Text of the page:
Saturday, September 16, 2006

Again with the Europe and the flavin'

Cordoba and Sevilla -- These two towns were amazing in their own right. They were two very Moorish towns for a long time. Cordoba had an immense "Cathedral" which was actually both a Visigothic church and then a huge Mosque. It was really beautiful. Visiting Spain and seeing these blends of culture, I found myself identifying spiritually more with the Jews and the Muslims than with the Catholics. I didn't get that feeling as much in other countries, but certainly here. We saw a cute magic show on the street late at night in Cordoba. The coolest trick was the last one. She had a kid sign a random card. He stuck it in the deck. She pulled out a pad and drew an orange tree. Pulled out an orange, cut it in half, then pulled out an "abnormal seed" which was indeed the signitured card. Crazy!
By the time we hit Sevilla, we were a little tired of paying the Catholic church money to see their churches and we'd seen enough palaces, so we didn't really do much that day. We did walk down to the local park where there was this huge semi-circular structure. It served as goverment offices, but it had a pretty fountain and some huge spires. The cool thing about Sevilla was the Flamenco dance we saw that night. It was awesome. It was this one solitary dancer, but she had lighting-quick feet. It was so beautiful. Flamenco uses soft curling hand motions and graceful flowing arms, along with quick agile feet. The she would explode with quick turns and slaps. It was incredible.

Madrid -- we came back to Madrid to see the Temple (our temple), Retiro park, and a bull-fight. The bull-fight was really sweet. It was a fight for beginners, so they weren't that great. It was scary seeing them doing the matador and toreador stuff. It was also really sad because they weren't very proficient in the killing stroke, and it would only make the bull bleed more and cause it more agony. However, the bulls had their fun too. The last bull was incredible. It was a powerful beast weighing in at 530 kilos (that about 1000 lbs folks). He almost clipped one of the helper dudes before he ducked behind the fence (think Bugs Bunny here if you can't get a mental image). Then he tore apart a whole section of the fence. He could have jumped through but he got distracted and sped off to the other side of the ring. Luckily they repaired the fence. Then while the matador went in to make the final blow, he lingered too long and got flung to the floor. The bull tried to gore him and stepped on him, but he rolled away in time and finished the job. It was crazy!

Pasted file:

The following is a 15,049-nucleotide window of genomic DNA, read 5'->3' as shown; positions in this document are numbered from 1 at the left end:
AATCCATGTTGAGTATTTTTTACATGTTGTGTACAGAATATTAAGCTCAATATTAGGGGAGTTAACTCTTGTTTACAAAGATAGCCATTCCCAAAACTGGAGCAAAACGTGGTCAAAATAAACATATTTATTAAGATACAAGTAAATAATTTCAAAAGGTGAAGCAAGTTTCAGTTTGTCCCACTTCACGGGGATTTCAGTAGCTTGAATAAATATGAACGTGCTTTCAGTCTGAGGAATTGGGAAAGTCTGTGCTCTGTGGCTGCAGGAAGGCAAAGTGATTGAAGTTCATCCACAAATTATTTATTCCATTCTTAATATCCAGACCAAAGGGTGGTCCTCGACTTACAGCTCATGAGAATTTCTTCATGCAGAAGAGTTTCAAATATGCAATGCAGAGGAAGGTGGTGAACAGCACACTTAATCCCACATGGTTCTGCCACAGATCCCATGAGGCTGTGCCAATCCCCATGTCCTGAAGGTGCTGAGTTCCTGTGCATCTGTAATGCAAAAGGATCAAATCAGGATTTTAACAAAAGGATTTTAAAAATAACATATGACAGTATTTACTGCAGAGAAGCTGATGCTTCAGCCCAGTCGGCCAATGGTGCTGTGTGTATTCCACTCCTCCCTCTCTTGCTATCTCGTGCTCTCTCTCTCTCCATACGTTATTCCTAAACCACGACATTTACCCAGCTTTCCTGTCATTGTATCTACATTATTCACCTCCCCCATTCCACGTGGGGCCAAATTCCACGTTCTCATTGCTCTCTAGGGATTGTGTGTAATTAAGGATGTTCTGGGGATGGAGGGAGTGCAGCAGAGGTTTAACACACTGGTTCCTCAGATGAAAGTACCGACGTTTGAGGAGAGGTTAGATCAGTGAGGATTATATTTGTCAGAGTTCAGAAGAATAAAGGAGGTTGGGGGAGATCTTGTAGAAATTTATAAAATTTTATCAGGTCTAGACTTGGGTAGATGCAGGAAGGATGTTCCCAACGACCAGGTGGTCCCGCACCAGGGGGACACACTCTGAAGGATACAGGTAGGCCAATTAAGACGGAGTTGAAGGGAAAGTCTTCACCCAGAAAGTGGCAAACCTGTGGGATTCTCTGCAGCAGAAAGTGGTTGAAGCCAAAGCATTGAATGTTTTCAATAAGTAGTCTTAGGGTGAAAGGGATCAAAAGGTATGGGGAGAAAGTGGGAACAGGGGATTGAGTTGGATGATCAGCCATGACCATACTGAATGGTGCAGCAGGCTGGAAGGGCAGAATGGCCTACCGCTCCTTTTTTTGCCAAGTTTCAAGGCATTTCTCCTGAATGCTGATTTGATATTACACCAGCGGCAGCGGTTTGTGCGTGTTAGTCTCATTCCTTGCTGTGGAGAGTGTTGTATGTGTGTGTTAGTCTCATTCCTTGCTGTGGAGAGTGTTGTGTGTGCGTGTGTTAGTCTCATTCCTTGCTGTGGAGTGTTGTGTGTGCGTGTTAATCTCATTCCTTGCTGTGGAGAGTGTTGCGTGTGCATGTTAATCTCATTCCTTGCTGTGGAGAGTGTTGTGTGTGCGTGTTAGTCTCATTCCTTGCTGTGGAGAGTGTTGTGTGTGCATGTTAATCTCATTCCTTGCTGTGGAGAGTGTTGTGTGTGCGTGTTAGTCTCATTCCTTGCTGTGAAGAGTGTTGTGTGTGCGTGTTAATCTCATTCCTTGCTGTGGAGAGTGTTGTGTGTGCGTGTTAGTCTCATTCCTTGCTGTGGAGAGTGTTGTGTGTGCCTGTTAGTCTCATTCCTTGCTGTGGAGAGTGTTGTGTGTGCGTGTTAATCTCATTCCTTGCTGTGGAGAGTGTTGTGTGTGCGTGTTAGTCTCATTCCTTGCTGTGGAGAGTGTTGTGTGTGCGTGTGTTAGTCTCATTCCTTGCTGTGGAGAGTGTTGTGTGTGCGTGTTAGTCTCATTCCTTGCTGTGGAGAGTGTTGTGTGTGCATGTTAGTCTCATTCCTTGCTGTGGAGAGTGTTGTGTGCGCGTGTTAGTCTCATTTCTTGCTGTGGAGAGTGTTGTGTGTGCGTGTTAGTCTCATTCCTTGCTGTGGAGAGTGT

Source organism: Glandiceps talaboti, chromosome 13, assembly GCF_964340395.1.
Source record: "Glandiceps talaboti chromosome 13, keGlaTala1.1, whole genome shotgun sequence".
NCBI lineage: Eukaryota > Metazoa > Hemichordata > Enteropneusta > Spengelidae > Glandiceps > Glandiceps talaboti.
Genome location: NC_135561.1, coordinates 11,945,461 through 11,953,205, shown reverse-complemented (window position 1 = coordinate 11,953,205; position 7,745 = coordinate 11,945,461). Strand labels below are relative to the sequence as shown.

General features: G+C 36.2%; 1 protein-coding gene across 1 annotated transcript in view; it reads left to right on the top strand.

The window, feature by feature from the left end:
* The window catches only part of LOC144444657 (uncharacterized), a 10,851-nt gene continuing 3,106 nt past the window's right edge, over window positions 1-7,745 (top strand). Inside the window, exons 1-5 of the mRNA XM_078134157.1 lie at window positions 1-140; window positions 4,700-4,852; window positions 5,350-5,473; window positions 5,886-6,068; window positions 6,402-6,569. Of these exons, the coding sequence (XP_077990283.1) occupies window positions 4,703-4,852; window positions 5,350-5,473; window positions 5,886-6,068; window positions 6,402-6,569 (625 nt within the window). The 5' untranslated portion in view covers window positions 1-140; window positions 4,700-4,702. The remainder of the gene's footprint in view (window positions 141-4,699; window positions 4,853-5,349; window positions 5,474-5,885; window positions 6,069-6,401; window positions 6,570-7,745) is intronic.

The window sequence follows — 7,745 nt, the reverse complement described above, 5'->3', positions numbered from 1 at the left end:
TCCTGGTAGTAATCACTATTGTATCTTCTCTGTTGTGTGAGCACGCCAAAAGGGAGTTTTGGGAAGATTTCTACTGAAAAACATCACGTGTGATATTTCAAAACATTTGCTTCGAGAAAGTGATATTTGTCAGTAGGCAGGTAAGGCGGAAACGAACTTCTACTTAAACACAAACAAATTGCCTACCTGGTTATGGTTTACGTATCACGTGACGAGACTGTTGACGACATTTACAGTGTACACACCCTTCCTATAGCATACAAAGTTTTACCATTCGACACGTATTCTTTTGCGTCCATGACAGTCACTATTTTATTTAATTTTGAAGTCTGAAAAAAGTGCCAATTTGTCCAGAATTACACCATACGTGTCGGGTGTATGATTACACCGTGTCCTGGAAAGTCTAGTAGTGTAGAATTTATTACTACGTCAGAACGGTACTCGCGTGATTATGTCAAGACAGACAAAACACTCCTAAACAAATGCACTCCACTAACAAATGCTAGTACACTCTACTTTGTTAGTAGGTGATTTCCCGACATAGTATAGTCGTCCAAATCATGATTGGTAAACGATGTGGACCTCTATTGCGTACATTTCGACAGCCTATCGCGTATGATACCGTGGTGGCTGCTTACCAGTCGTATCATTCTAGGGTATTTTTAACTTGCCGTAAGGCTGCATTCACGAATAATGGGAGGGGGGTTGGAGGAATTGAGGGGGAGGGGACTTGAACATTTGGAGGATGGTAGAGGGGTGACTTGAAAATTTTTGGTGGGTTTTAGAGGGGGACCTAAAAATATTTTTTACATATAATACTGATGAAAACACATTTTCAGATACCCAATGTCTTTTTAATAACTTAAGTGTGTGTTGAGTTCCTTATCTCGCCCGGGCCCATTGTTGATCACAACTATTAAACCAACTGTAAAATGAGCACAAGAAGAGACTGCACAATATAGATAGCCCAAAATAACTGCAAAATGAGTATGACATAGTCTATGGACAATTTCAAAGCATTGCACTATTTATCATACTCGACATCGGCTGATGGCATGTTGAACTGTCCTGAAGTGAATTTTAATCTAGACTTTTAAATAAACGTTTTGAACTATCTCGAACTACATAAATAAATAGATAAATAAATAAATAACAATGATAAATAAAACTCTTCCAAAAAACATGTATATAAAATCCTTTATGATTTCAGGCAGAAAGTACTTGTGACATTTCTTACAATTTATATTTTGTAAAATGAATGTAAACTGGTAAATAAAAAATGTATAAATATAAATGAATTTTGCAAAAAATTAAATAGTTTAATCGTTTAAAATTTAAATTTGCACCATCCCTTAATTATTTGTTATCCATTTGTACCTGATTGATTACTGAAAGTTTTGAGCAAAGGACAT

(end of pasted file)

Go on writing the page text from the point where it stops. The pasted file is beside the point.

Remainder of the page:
We flew into Milan very late at night and got up early the next morning and left for Rome.

Rome -- Rome is Rome. Everything is Enormous. Those Romans sure knew how to do it big. The Vatican was impressive. I liked above all a painting done in the Constantine room. It was a painting with a roman statue in pieces on the ground, and on top of its pedestal sat a crucifix. To me it symbolized the complete 180 Constantine did to the religious and cultural state of the Empire. Also impressive was Raphael's School of Athens and the Cistine Chapel. Honestly folks, to me the Cistine Chapel is a little over-rated. The ceiling is so high up, you can't really appreciate it that much. Also we saw the Pieta by Michaelangelo. Also a jipped experience because it was literally 50 feet away behind protective glass. We could hardly see it!! It was very disappointing, even though it looked very beautiful. The Pantheon was an architectural wonder. (Think of Dan Brown's Angels and Demons). The perfect circle hole in the ceiling was really hard. They had to construct the celing with increasingly lighter material so the base could support the weight. The upper portion is made entirely of pumice (volcanic stone). That was cool. And of course the Coliseum was enormous and generally cool to see for its biggness.

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